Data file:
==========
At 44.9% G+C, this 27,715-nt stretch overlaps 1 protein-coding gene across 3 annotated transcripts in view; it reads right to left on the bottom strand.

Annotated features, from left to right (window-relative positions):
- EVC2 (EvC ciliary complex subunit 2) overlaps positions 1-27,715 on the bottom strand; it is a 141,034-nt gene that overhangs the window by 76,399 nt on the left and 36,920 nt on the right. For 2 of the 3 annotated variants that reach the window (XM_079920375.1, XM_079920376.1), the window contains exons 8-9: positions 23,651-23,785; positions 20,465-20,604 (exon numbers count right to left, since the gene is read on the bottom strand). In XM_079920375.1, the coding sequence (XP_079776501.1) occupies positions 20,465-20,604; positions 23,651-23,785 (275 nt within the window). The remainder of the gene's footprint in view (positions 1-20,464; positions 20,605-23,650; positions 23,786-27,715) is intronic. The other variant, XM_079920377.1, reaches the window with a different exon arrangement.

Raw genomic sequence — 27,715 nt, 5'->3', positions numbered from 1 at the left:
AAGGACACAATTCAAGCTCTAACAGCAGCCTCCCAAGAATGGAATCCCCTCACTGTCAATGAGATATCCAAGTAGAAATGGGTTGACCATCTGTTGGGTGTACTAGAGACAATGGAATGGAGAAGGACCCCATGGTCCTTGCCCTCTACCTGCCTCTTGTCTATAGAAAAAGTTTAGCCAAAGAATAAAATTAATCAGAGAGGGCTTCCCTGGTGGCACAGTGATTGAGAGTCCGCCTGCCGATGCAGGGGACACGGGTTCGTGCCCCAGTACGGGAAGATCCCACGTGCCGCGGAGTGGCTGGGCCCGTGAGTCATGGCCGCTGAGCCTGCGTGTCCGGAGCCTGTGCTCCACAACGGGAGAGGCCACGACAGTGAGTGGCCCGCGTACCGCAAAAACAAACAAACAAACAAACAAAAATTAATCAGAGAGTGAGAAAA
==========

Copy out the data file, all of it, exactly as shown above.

At 44.9% G+C, this 27,715-nt stretch overlaps 1 protein-coding gene across 3 annotated transcripts in view; it reads right to left on the bottom strand.

Annotated features, from left to right (window-relative positions):
- EVC2 (EvC ciliary complex subunit 2) overlaps positions 1-27,715 on the bottom strand; it is a 141,034-nt gene that overhangs the window by 76,399 nt on the left and 36,920 nt on the right. For 2 of the 3 annotated variants that reach the window (XM_079920375.1, XM_079920376.1), the window contains exons 8-9: positions 23,651-23,785; positions 20,465-20,604 (exon numbers count right to left, since the gene is read on the bottom strand). In XM_079920375.1, the coding sequence (XP_079776501.1) occupies positions 20,465-20,604; positions 23,651-23,785 (275 nt within the window). The remainder of the gene's footprint in view (positions 1-20,464; positions 20,605-23,650; positions 23,786-27,715) is intronic. The other variant, XM_079920377.1, reaches the window with a different exon arrangement.

Raw genomic sequence — 27,715 nt, 5'->3', positions numbered from 1 at the left:
AAGGACACAATTCAAGCTCTAACAGCAGCCTCCCAAGAATGGAATCCCCTCACTGTCAATGAGATATCCAAGTAGAAATGGGTTGACCATCTGTTGGGTGTACTAGAGACAATGGAATGGAGAAGGACCCCATGGTCCTTGCCCTCTACCTGCCTCTTGTCTATAGAAAAAGTTTAGCCAAAGAATAAAATTAATCAGAGAGGGCTTCCCTGGTGGCACAGTGATTGAGAGTCCGCCTGCCGATGCAGGGGACACGGGTTCGTGCCCCAGTACGGGAAGATCCCACGTGCCGCGGAGTGGCTGGGCCCGTGAGTCATGGCCGCTGAGCCTGCGTGTCCGGAGCCTGTGCTCCACAACGGGAGAGGCCACGACAGTGAGTGGCCCGCGTACCGCAAAAACAAACAAACAAACAAACAAAAATTAATCAGAGAGTGAGAAAA